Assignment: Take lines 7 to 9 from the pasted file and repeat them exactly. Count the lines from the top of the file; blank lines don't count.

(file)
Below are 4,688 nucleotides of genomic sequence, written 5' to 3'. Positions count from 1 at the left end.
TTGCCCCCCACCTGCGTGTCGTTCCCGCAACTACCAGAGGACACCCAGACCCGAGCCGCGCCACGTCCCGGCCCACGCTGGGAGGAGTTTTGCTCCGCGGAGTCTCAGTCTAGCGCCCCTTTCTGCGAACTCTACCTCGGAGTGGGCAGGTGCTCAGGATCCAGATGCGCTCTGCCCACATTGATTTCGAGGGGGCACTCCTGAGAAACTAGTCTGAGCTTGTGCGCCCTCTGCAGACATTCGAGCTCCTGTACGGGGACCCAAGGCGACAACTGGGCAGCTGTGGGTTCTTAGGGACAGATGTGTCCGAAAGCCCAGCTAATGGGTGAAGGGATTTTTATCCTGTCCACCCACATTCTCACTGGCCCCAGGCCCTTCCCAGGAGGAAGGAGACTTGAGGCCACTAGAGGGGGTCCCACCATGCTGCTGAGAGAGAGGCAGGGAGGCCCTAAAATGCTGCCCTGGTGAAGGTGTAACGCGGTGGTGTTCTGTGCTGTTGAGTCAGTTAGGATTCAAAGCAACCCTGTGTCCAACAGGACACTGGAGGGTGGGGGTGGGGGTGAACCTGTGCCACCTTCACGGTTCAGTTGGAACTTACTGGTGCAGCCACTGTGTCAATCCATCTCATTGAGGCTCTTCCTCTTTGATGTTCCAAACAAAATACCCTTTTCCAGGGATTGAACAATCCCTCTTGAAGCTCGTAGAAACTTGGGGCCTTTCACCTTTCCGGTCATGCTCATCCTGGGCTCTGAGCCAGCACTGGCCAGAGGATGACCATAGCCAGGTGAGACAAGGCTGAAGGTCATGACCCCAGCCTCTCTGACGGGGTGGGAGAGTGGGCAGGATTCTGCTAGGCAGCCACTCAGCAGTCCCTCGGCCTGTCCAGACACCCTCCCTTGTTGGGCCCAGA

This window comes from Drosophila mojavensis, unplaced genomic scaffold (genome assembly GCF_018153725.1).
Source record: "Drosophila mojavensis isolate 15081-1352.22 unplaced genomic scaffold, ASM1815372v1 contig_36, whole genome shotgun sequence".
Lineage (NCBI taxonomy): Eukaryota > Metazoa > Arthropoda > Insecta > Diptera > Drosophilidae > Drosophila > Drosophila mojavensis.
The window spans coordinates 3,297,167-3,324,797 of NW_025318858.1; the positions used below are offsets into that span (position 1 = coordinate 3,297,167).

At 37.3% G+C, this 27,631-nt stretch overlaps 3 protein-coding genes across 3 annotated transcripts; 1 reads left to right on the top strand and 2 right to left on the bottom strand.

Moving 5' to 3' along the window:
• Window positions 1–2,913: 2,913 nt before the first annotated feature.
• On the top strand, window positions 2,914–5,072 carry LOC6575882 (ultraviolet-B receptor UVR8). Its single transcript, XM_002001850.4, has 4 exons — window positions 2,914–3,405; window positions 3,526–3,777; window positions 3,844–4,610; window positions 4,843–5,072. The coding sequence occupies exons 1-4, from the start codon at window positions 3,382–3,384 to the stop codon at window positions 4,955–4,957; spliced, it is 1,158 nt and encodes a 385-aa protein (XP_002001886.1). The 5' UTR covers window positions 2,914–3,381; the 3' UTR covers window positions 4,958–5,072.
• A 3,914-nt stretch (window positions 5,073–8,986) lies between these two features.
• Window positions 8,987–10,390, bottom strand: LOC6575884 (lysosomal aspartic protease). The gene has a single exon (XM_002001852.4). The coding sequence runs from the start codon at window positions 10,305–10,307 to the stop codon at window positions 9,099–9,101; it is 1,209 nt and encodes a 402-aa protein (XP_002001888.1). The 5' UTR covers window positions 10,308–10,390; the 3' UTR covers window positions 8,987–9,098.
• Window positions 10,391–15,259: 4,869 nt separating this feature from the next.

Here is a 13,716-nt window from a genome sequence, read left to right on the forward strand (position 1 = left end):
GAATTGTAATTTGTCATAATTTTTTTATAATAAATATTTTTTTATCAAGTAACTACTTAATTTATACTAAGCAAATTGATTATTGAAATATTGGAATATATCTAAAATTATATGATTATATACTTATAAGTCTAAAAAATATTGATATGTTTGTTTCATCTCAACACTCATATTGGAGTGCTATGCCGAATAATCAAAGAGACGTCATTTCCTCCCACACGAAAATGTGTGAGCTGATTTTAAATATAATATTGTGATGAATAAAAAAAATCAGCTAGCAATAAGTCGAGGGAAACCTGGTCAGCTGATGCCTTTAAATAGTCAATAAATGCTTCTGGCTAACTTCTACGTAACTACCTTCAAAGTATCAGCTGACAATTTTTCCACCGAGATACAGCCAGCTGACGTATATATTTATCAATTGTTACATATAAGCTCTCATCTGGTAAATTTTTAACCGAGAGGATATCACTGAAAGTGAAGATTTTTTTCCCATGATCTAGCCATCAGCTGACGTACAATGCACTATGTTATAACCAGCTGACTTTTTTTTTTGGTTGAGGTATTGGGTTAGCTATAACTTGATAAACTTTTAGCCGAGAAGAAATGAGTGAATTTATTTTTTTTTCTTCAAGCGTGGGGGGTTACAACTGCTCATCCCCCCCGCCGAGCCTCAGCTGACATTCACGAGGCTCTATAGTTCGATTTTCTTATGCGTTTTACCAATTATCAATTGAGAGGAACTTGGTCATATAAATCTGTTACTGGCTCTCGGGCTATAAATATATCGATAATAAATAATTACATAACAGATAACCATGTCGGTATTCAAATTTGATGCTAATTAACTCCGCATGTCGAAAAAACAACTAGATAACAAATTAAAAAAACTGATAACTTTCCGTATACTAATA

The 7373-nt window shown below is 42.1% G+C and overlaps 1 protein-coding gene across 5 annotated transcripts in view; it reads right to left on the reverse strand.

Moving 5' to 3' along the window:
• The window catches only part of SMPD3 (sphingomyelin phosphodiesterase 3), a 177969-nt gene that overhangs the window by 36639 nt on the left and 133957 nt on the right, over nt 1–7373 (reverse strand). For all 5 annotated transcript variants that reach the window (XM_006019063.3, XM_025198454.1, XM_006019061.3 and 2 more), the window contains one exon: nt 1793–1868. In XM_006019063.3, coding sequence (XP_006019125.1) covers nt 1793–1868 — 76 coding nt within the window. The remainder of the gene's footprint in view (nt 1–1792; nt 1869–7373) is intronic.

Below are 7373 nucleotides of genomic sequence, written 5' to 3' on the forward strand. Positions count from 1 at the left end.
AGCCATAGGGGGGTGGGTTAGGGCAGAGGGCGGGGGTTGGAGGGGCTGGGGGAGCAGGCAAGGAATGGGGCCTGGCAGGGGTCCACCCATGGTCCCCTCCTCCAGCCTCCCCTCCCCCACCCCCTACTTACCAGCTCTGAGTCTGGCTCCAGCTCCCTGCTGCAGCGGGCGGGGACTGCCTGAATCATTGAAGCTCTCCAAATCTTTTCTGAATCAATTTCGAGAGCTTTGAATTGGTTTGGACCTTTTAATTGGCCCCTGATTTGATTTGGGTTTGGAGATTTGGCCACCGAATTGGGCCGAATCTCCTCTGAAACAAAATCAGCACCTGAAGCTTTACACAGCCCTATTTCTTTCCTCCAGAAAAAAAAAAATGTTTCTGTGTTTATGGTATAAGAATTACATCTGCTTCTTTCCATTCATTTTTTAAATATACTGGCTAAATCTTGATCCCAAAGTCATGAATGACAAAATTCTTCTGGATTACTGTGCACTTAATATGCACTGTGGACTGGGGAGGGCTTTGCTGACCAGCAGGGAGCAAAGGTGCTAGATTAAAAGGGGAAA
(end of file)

At 37.3% G+C, this 27,631-nt stretch overlaps 3 protein-coding genes across 3 annotated transcripts; 1 reads left to right on the top strand and 2 right to left on the bottom strand.

Moving 5' to 3' along the window:
• Window positions 1–2,913: 2,913 nt before the first annotated feature.